A transmission matrix is a simple means to characterize a two-port network. The transmission matrix is defined as represented in equations (1), (2), and (3) and FIG. 1. FIG. 1 illustrates a two-port network 10 with a first port (Port 1) 12 and a second port (Port 2) 14. A first voltage V1 and a second voltage V2 are illustrated at Port 1 12 and Port 2 14, respectively. A first current I1 flows into Port 1 12, and a second current I2 flows out of Port 2 14. From this representation and convention, equations (1) and (2) are derived.
V 1 =AV 2 +BI 2  (1)
I 1 =CV 2 +DI 2  (2)
In matrix form, equations (1) and (2) are represented in equation (3).

[ V 1 I 1 ] = [ A B C D ] [ V 2 I 2 ] ( 3 )

Using this transmission matrix, calculations for larger networks may be achieved simply. For example, multiple two-port networks may be cascaded, or in other words, connected serially, and a single transmission matrix may be calculated for the combined network. FIG. 2 illustrates cascaded two-port networks. FIG. 2 comprises a first two-port network 20 and a second two-port network 22 that are cascaded, or in other words, the first port (Port 1) of the second two-port network 22 is coupled to the second port (Port 2) 26 of the first two-port network. The first two-port network 20 further comprises a first port (Port 1) 24, and the second two-port network 22 comprises a second port (Port 2) 28. Respective first, second, and third voltages V1, V2 and V3 and first, second, and third currents I1, I2, and I3 are also illustrated. The first and second two-port networks 20 and 22 constitute a combined cascaded network 30.

Individually, the first two-port network 20 has a transmission matrix as shown in equation (4), and the second two-port network 22 has a transmission matrix as shown in equation (5).

[ V 1 I 1 ] = [ A 1 B 1 C 1 D 1 ] [ V 2 I 2 ] ( 4 ) [ V 2 I 2 ] = [ A 2 B 2 C 2 D 2 ] [ V 3 I 3 ] ( 5 )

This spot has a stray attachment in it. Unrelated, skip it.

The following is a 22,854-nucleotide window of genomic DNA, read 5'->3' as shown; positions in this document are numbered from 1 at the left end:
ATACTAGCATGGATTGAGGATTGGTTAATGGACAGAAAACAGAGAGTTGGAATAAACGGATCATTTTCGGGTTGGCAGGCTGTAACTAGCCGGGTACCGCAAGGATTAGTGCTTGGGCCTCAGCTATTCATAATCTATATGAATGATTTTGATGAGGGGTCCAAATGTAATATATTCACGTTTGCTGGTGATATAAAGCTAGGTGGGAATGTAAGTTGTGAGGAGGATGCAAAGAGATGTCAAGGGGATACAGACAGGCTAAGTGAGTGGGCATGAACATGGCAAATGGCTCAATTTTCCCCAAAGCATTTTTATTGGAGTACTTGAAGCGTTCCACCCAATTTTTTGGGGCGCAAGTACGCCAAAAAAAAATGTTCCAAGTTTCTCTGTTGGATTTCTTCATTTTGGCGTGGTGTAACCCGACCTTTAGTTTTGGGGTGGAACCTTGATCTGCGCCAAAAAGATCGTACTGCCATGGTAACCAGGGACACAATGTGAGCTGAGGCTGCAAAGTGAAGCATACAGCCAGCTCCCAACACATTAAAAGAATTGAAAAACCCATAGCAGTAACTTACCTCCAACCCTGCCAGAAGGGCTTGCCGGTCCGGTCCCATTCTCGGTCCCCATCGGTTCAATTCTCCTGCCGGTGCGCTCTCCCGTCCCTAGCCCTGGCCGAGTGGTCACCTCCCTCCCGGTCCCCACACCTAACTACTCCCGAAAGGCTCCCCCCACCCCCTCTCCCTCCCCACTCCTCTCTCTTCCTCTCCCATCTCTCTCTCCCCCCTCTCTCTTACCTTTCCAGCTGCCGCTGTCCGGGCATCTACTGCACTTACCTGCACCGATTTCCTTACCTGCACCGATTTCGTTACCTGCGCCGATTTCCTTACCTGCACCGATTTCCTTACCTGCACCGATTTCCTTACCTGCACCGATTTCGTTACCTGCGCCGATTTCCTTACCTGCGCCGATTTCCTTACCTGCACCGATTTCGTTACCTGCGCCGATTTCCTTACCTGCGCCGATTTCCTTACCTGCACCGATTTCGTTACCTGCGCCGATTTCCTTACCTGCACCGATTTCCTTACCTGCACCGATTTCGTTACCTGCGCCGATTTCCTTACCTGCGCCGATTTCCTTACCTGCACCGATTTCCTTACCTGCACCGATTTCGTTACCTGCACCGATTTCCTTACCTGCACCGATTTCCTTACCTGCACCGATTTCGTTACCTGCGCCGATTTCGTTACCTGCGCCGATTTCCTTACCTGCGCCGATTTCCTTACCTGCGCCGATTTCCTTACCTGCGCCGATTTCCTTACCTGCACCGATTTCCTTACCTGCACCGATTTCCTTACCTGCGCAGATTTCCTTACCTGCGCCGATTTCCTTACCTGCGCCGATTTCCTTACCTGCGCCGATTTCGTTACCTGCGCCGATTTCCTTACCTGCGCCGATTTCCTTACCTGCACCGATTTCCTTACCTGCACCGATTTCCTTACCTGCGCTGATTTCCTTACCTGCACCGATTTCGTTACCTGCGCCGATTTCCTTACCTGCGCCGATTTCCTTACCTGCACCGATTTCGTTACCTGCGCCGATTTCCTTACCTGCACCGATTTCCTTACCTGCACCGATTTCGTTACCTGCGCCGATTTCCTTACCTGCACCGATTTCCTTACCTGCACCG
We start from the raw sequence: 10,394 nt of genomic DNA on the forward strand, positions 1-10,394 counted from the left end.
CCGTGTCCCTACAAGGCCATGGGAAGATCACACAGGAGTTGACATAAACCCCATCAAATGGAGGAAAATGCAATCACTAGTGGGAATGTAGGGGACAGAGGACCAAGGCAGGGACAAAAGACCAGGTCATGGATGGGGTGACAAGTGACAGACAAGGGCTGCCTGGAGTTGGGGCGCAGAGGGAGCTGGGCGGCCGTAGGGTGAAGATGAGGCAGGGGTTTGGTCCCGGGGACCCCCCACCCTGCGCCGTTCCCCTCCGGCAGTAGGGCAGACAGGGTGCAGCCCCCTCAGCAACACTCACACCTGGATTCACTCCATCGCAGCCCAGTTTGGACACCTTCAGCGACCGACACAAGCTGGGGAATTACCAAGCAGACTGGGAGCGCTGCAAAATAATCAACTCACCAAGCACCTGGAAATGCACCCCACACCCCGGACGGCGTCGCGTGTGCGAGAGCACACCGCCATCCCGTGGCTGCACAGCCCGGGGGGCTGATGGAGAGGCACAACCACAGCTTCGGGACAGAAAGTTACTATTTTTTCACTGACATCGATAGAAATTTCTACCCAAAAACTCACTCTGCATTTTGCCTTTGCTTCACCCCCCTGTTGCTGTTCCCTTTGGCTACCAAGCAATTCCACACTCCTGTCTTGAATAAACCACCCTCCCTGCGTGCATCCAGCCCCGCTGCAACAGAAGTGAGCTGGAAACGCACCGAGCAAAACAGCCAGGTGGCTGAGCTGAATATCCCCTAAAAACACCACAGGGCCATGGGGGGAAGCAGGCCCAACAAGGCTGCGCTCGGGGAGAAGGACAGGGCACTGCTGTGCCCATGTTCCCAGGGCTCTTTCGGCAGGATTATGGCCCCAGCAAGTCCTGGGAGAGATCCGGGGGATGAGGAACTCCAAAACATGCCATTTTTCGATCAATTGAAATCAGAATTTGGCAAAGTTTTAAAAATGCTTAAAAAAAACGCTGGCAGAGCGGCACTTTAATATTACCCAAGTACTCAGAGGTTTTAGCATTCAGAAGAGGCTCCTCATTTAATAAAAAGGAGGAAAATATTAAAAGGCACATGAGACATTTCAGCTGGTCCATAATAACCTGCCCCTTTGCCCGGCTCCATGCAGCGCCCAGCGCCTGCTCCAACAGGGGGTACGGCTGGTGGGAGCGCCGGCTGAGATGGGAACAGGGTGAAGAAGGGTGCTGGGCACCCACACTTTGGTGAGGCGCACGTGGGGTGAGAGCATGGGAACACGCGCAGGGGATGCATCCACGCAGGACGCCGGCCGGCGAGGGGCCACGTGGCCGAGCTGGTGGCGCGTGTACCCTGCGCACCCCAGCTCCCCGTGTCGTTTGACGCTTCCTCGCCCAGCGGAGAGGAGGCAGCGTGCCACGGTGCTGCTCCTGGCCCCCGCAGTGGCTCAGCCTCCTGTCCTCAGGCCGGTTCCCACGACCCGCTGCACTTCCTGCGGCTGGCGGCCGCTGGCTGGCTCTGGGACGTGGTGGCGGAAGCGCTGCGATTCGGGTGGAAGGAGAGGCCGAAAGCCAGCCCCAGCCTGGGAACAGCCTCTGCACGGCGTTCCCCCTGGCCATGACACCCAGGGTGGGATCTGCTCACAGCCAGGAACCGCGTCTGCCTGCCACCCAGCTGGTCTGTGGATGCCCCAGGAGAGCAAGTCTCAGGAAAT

By substituting equation (5) into equation (4), as in equation (6), the transmission matrix for the cascaded network 30 may be determined.

[ V 1 I 1 ] = [ A 1 B 1 C 1 D 1 ] [ A 2 B 2 C 2 D 2 ] [ V 3 I 3 ] ( 6 )
Thus, the transmission matrix for the cascaded network 30, matrix [TCN], is as follows in equation (7):

[ T CN ] = [ A 1 B 1 C 1 D 1 ] [ A 2 B 2 C 2 D 2 ] ( 7 )
These concepts apply equally to cascaded networks comprising many more individual two-port networks.

According to embodiments, a two-port network is considered and is treated as a cascaded network comprising multiple two-port networks. A replica of one or more of the multiple two-port networks is formed in a semiconductor chip along with the cascaded network. Once measurements on the replica network and the cascaded network are made and a transmission matrix for each is determined, the transmission matrix for the remaining ones of the multiple networks may be extracted.

FIG. 3 is an exemplary embodiment, which is also discussed in the context of the method in FIG. 6A, of a symmetric dual transmission line structure 50 (step 200) and an auxiliary transmission line structure 52 (step 202) formed in a semiconductor chip. The dual transmission line structure 50 comprises pads 54, 56, and 58 and transmission lines 60 and 62 in a conventional ground-signal-ground (GSG) configuration. The auxiliary transmission line structure 52 represents either half of the dual transmission line structure 54. Accordingly, the auxiliary transmission line structure 52 comprises pads 54′/56′ and 56′/58′ that replicate corresponding pads 54, 56, and 58 in the dual transmission line structure 50. Likewise, the auxiliary transmission line structure 52 comprises transmission line 60′/62′ that replicates transmission lines 60 and 62 in the dual transmission line structure 50. Note that these structures are illustrated for simplicity and omit many structures that may be included, such as vias, multi-level interconnects, and DUTs.

Measurements may be performed on the dual transmission line structure 50 and the auxiliary transmission line structure 52 (step 204) to determine a transmission matrix for each structure (step 206). For example, S-parameters may be measured on the dual transmission line structure 50 and the auxiliary transmission line structure 52 up to 50 GHz using an Agilent 8510C. From these S-parameters, the transmission matrices of the dual transmission line structure 50 and the auxiliary transmission line structure may be determined using known methods. For the purposes of this discussion, matrix [TDPL] is the transmission matrix determined from the measurements of the dual transmission line structure 50, and matrix [TPL] is the transmission matrix determined from the measurements of the auxiliary transmission line structure 52.